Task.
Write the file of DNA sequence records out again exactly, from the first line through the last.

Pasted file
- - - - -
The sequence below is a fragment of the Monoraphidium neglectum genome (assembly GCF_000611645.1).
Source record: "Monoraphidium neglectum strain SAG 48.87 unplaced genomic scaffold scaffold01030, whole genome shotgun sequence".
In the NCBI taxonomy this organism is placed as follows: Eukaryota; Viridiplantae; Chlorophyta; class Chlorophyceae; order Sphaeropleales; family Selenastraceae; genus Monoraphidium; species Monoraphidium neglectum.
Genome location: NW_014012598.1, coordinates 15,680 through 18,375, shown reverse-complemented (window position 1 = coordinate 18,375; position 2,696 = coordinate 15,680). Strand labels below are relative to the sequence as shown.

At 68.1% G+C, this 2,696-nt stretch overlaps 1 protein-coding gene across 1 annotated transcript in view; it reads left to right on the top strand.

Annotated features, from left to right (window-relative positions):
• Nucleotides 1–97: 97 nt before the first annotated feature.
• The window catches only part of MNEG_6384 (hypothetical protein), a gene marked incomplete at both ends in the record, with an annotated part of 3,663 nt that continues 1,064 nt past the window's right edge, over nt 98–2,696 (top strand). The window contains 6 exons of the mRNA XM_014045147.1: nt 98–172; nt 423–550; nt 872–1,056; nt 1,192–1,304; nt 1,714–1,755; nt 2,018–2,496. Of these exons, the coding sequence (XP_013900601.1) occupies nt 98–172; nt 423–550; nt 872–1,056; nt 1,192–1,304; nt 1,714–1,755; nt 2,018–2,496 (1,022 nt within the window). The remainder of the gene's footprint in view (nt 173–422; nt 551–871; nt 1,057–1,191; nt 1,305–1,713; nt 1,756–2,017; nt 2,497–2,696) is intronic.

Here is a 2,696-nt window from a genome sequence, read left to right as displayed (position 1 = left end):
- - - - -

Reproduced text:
The sequence below is a fragment of the Monoraphidium neglectum genome (assembly GCF_000611645.1).
Source record: "Monoraphidium neglectum strain SAG 48.87 unplaced genomic scaffold scaffold01030, whole genome shotgun sequence".
In the NCBI taxonomy this organism is placed as follows: Eukaryota; Viridiplantae; Chlorophyta; class Chlorophyceae; order Sphaeropleales; family Selenastraceae; genus Monoraphidium; species Monoraphidium neglectum.
Genome location: NW_014012598.1, coordinates 15,680 through 18,375, shown reverse-complemented (window position 1 = coordinate 18,375; position 2,696 = coordinate 15,680). Strand labels below are relative to the sequence as shown.

At 68.1% G+C, this 2,696-nt stretch overlaps 1 protein-coding gene across 1 annotated transcript in view; it reads left to right on the top strand.

Annotated features, from left to right (window-relative positions):
• Nucleotides 1–97: 97 nt before the first annotated feature.
• The window catches only part of MNEG_6384 (hypothetical protein), a gene marked incomplete at both ends in the record, with an annotated part of 3,663 nt that continues 1,064 nt past the window's right edge, over nt 98–2,696 (top strand). The window contains 6 exons of the mRNA XM_014045147.1: nt 98–172; nt 423–550; nt 872–1,056; nt 1,192–1,304; nt 1,714–1,755; nt 2,018–2,496. Of these exons, the coding sequence (XP_013900601.1) occupies nt 98–172; nt 423–550; nt 872–1,056; nt 1,192–1,304; nt 1,714–1,755; nt 2,018–2,496 (1,022 nt within the window). The remainder of the gene's footprint in view (nt 173–422; nt 551–871; nt 1,057–1,191; nt 1,305–1,713; nt 1,756–2,017; nt 2,497–2,696) is intronic.

Here is a 2,696-nt window from a genome sequence, read left to right as displayed (position 1 = left end):